National Road Victim Month
August 1st marks the start of National Road Victim Month and leading Newcastle law firm Irwin Mitchell says staying calm is the most important - and often most difficult - thing to do after an incident.
In 2006, 237 people died in road collisions across the north, including 19 in Cleveland, 59 in Cumbria, 29 in Durham, 69 in North Yorkshire and 61 in Northumbria. In the same year, A further 2,147 people were seriously injured in these areas, according to figures from the Department for Transport.
Although the numbers of crashes are dropping year-on-year, Irwin Mitchell says it is more important than ever for people to be aware of their rights and the correct course of action in the event of a crash.
Newcastle-based Irwin Mitchell partner Fran Mayes said:
"The sheer volume of traffic on our roads means, unfortunately, collisions are an unavoidable part of modern life.
"Much of the best advice you would give to someone in these situations is just good common sense, but unfortunately this can be the first thing to go when the worst happens.
"It is particularly crucial if people have been hurt - their lives may depend on the actions of those nearby, so staying cool and acting correctly is critical. A crash can be a life-changing event and if someone is seriously hurt they may need to make a legal claim further down the line - acting properly at this early stage could be vital for their long-term well-being.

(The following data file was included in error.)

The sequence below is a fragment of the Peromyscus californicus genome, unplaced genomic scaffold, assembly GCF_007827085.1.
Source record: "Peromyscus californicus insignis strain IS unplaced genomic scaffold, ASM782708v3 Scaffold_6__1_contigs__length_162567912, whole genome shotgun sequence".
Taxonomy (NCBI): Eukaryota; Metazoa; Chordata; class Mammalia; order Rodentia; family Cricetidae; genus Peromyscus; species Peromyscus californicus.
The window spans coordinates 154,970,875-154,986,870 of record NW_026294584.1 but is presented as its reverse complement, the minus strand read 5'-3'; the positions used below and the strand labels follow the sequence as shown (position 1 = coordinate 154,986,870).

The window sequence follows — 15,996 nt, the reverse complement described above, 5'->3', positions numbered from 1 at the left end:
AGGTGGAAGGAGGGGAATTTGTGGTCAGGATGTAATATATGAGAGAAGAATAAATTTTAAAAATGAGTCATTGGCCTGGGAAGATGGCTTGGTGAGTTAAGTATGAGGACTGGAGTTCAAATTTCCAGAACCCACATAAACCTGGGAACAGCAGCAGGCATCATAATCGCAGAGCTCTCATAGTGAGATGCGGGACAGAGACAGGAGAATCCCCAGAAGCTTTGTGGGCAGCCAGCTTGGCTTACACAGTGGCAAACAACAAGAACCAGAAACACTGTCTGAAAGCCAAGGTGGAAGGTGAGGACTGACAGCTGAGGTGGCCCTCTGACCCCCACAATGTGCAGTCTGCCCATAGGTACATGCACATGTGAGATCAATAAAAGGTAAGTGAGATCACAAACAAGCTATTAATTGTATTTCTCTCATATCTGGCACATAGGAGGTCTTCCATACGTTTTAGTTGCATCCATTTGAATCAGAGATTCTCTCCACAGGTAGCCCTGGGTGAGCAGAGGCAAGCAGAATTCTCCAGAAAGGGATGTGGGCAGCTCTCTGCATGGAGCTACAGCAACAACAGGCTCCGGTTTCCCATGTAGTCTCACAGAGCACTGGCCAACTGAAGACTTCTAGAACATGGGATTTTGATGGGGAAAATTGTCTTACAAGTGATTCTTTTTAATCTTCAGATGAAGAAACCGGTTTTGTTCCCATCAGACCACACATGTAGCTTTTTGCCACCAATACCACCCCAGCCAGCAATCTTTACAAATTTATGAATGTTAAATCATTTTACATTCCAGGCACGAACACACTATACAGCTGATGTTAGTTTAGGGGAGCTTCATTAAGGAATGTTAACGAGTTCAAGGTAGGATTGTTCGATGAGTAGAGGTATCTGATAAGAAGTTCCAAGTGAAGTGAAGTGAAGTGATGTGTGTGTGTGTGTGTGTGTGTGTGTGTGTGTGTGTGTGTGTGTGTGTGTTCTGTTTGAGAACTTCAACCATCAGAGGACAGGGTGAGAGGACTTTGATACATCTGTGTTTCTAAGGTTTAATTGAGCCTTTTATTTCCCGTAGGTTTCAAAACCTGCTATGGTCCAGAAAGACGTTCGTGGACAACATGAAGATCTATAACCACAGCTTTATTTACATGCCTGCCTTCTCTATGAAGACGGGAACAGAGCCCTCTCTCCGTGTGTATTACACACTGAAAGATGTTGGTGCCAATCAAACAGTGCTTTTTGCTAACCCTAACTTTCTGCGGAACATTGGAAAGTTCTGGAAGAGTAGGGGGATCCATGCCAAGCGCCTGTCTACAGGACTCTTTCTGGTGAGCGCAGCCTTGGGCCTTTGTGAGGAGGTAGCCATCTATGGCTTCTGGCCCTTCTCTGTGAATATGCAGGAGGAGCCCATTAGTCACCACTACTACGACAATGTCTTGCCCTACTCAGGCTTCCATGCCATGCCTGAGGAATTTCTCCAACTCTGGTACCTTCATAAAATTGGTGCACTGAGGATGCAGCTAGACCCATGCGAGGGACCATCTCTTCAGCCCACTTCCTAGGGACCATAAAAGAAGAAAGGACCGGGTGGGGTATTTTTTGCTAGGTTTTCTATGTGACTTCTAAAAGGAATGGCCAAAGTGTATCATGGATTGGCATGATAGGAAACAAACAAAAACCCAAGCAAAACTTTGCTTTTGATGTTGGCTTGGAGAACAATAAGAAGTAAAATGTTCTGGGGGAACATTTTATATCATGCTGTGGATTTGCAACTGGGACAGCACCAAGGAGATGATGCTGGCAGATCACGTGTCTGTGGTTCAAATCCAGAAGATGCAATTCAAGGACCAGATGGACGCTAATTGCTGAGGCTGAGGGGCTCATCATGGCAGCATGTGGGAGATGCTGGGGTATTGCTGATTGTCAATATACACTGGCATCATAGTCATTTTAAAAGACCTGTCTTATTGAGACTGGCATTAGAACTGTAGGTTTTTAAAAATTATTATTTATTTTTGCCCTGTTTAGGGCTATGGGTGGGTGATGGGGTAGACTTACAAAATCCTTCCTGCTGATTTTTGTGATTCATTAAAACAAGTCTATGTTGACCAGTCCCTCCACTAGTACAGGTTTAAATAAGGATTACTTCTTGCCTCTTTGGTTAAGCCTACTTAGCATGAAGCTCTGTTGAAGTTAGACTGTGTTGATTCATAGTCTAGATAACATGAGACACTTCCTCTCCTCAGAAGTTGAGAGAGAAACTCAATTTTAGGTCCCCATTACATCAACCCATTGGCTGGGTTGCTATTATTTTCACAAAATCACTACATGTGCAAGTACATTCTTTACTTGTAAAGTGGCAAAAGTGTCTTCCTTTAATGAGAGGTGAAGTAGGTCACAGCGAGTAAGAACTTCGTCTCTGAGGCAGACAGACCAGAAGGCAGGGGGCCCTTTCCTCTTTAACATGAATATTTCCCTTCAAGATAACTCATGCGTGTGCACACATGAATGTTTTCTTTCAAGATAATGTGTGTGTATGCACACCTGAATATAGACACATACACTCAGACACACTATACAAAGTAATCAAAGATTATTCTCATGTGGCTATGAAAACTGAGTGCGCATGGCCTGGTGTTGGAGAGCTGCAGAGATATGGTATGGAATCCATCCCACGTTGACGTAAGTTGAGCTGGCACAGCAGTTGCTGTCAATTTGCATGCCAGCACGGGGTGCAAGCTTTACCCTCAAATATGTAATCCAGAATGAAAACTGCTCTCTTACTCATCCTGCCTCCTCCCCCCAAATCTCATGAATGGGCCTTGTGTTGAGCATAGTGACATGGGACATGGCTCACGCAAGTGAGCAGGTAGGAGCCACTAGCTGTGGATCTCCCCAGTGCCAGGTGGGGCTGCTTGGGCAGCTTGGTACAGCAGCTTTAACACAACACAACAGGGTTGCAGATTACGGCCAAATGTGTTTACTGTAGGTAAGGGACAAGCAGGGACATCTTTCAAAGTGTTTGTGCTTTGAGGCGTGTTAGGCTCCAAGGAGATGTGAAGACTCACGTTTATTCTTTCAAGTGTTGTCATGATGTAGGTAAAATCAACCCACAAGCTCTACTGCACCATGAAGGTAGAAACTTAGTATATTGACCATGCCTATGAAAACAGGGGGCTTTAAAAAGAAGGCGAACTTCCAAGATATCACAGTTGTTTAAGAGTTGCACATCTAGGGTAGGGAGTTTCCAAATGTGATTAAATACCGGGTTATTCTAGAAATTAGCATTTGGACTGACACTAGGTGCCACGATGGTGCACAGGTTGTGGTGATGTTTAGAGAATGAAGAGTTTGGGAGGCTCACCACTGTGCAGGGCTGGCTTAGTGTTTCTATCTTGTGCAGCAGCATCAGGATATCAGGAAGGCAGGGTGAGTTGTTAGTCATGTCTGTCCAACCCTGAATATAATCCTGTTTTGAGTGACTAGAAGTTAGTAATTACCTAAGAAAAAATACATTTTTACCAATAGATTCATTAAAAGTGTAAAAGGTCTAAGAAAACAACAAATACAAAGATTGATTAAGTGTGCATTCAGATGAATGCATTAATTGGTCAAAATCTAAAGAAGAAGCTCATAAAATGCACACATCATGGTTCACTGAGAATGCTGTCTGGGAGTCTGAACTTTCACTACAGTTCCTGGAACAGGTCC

"The first thing to do is call the emergency services if anyone is injured. Even if nobody is hurt, the police should be contacted and names, addresses and vehicle details should always be exchanged.
"After a crash, drivers should always stop - even if nobody else is involved. The law requires people to stop if there has been any damage to roadside objects, or the driver may have injuries, like concussion, that are not immediately apparent.
"People should try to relax, collect their thoughts and write down exactly what happened as soon as they are able to do so, signing and dating the document. Preparing a sketch of the incident will also help solicitors, insurers and police.
"Crashes are caused by a variety of factors, such as speed, tiredness, lack of concentration, alcohol consumption, vehicle and road defects, or dangerous driving. If there is ever any doubt over who is at fault, legal advice should be sought straight away.
"Also, always be honest with your insurers - many insurers will provide legal protection but this, as well as the entire policy, could be invalidated if people have been dishonest in the past."
Fran Mayes said there was also a lot of public confusion of the issue of compensation for injuries.
She added: "The majority of drivers involved in crashes will not seek compensation, but it is possible to do so if they have suffered pain, loss of quality of life or financial loss.
"Again, it is important to seek professional advice and to look for a reputable solicitor - one who has a good record of success and who is used to handling road traffic-related claims."
August has been named National Road Victim Month since 1998 because the first ever victim of a road crash was killed in August 1896.